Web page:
Have you ever wondered why the sores or cramps occur? They appear unannounced and can become very painful. To suffer them you don’t have to be an athlete or have completed a certain number of years.
They have made us believe that they are produced by an accumulation of lactic acid in the muscles; However, it seems that this is not the reason. In this article, we tell you more.
What are laces?
The sores or cramps are known by the scientific name of “deferred myalgia.” It is a muscle pain of delayed origin and until a while ago it was believed that it was produced by the accumulation of lactic acid.
However, this theory was refuted when a group of people suffering from McArdle’s disease was investigated. They do not have the capacity to produce such acid, but they still suffered cramps or stiffness when doing physical overexertion.
There are other theories that try to explain why the appendages appear:
Microbreaks of muscle fibers
At the moment it is the most accepted in the scientific community. Explain that pain and inflammation are caused by a certain amount of microfibers that break during exercise.
Increased temperature in the muscles
This hypothesis has been proposed since 1961 and proposes that the pain of the sores is caused by small electric shocks after muscle fatigue.
It occurs when physical activity is intense and this reduces blood flow, causes damage to cells and contraction in muscle fiber.
The latest research indicates that cramps are an inflammatory reaction that responds to micro-lesions, both muscle, and tendon.
They appear due to a greater intensity of exercise or effort than we are used to. This process accumulates a good amount of wastes (metabolites) that cause pain, irritation, and inflammation.
Are cramps a good sign?
Some people believe that if the next day of going to the gym or training in the park nothing hurts, it is because the exercise has not taken effect. Many wonders, moreover, if suffering from stiffness the next morning means that the physical routine has been helpful.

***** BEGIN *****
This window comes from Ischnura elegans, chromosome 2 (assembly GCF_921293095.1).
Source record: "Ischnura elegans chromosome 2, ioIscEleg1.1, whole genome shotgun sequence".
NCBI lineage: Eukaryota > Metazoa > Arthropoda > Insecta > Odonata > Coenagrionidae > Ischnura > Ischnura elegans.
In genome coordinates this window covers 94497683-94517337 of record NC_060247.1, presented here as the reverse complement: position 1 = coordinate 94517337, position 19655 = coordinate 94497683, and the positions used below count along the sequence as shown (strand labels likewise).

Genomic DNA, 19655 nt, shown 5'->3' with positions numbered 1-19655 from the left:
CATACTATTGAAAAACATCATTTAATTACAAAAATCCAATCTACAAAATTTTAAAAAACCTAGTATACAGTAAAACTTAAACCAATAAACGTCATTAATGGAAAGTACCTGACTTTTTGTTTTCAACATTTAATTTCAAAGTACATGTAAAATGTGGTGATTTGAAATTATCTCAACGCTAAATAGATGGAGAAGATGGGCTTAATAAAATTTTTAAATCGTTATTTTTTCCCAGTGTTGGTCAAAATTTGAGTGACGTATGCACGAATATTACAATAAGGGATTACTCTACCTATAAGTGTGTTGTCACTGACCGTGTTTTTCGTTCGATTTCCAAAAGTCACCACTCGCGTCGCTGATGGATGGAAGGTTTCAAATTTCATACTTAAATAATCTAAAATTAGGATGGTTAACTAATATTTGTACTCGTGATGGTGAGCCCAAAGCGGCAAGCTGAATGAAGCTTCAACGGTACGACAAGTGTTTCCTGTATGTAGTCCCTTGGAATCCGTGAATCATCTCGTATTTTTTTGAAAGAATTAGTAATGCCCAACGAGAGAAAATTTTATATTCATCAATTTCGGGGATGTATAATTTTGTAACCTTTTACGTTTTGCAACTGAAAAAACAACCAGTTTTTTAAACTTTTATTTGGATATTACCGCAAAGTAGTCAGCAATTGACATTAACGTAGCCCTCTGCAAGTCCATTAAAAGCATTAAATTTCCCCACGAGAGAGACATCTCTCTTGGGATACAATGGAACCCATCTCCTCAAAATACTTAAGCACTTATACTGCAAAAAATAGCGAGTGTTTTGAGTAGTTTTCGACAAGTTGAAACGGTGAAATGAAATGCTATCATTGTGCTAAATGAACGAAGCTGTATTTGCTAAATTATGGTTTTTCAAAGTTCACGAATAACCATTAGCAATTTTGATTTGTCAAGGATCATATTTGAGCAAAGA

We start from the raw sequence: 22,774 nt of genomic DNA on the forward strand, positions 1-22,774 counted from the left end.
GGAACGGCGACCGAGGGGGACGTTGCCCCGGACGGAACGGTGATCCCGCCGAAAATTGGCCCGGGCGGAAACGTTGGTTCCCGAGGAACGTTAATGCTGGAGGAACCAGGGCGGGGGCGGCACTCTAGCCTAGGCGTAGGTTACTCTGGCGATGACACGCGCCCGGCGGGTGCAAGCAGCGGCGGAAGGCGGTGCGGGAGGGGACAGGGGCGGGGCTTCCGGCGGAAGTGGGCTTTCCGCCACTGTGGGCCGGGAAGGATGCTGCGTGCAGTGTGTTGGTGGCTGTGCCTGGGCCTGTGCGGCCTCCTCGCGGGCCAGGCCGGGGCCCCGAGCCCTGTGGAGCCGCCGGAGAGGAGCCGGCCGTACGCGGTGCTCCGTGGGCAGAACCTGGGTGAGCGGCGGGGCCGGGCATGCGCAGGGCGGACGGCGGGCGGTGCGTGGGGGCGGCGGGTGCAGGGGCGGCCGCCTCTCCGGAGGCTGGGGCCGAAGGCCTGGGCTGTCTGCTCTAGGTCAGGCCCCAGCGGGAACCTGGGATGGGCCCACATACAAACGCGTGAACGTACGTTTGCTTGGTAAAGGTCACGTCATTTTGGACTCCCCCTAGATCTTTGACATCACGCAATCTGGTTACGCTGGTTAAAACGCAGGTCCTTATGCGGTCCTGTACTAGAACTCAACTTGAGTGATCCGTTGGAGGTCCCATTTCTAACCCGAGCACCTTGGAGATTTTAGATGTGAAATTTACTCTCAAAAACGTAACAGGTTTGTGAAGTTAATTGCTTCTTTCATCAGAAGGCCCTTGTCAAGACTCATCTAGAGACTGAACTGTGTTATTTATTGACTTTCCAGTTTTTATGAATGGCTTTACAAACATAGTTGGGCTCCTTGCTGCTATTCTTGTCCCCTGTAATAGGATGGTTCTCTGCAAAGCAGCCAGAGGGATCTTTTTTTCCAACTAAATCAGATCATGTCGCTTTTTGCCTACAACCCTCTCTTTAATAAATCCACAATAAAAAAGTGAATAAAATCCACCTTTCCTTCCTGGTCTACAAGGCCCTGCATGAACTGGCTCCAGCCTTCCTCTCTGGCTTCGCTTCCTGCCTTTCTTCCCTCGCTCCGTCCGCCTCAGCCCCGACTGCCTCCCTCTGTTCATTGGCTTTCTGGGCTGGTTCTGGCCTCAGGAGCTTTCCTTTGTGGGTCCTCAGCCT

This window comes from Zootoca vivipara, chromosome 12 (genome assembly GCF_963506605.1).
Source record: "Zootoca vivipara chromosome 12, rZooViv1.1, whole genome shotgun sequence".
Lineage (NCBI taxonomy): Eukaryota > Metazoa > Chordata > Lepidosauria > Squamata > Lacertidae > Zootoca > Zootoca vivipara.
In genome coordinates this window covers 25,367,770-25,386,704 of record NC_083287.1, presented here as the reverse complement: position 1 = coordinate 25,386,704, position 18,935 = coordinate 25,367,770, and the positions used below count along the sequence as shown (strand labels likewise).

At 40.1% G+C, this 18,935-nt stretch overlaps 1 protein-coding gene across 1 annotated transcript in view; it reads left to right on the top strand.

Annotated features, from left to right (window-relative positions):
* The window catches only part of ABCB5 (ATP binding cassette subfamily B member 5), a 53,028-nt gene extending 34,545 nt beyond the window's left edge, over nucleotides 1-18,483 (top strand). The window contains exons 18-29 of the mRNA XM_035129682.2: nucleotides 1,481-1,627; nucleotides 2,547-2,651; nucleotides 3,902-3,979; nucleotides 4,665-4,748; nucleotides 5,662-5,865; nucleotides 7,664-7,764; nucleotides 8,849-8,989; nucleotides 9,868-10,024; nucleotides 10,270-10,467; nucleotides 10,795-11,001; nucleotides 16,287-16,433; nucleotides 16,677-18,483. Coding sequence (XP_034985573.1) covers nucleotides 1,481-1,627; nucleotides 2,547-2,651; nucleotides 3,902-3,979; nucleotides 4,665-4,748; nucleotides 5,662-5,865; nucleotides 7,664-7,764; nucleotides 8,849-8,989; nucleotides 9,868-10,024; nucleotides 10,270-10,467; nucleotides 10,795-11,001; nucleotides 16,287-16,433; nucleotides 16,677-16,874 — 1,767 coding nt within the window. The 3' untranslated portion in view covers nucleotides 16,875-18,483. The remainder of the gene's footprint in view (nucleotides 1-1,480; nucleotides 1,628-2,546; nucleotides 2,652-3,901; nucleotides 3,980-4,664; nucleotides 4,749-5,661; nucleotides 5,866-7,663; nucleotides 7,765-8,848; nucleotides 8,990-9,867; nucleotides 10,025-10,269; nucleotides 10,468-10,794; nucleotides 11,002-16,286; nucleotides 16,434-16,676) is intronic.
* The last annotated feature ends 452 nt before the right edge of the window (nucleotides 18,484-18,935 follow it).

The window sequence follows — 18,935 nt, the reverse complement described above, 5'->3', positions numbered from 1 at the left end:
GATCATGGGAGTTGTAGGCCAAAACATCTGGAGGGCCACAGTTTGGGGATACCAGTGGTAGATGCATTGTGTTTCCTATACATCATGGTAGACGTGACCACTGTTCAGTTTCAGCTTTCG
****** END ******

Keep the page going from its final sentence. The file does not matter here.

It depends. Fitness experts indicate that while the tension has to be lodged in the worked muscle groups, pain is not purely necessary. This means that if you cannot climb a ladder or lift your cup of coffee it is because you have exceeded the exercise. Not that you worked well!
In a “normal” routine, the microscopic lesions of the muscles are caused by exertion. By getting enough rest and eating properly they rebuild and this is how you gain muscle mass.
On the other hand, when the training has been superior to the capacities, the muscle cells break down, pour myoglobin into the bloodstream and intoxicate it.
What happens when you have not tried hard enough? There will be no sores or cramps, but you will not see changes in your body either.
Can the sores be prevented?
There is still no effective method to avoid cramping. Some doctors indicate that muscle stretching before and after exercise may decrease pain intensity.
- Shaking the muscles vigorously during the physical routine could also be useful because it promotes blood circulation. In the end, it is recommended to take a cold shower to contract the area.
- Coaches, in turn, recommend making a progressive increase in exercise. Starting smoothly and increasing the intensity will prevent the muscle from suffering or having to make greater efforts “out of the blue.” The fibers will be prepared little by little with this situation of effort.
- In turn, it is advisable to consume foods that have potassium, such as bananas.
It is believed that in this way the chances of suffering cramps due to the loss of this nutrient are reduced (perhaps, for this reason, gymnasts or bodybuilders spend their time-consuming banana, milk and eggs smoothies).
How are sores or cramps treated?
The treatment of sores or cramps may vary depending on their severity and frequency. The doctor may prescribe some muscle relaxants or anti-inflammatories. However, relief is almost always obtained by applying massages.
Smooth exercise with rest periods also gives good results in its prevention and treatment. Subjecting the muscle to moderate effort allows blood circulation to be activated to produce a “cleansing” effect on debris that is generated during fibrillar.
A grandmother’s remedy for cramps that you may have heard is drinking a glass of water with a spoonful of sugar or baking soda. However, this recipe does not work.
Why? Because it is effective in dissolving the crystals of lactic acid that supposedly caused the sores. Now that we know that they are not the cause, neither is the technique effective in eliminating them.
Of course, we must not forget to stretch the muscle just as soon as that kind of electric shock appears that does not allow us to do any other activity and usually hurts a lot. Elasticity is vital to reduce and avoid stiffness.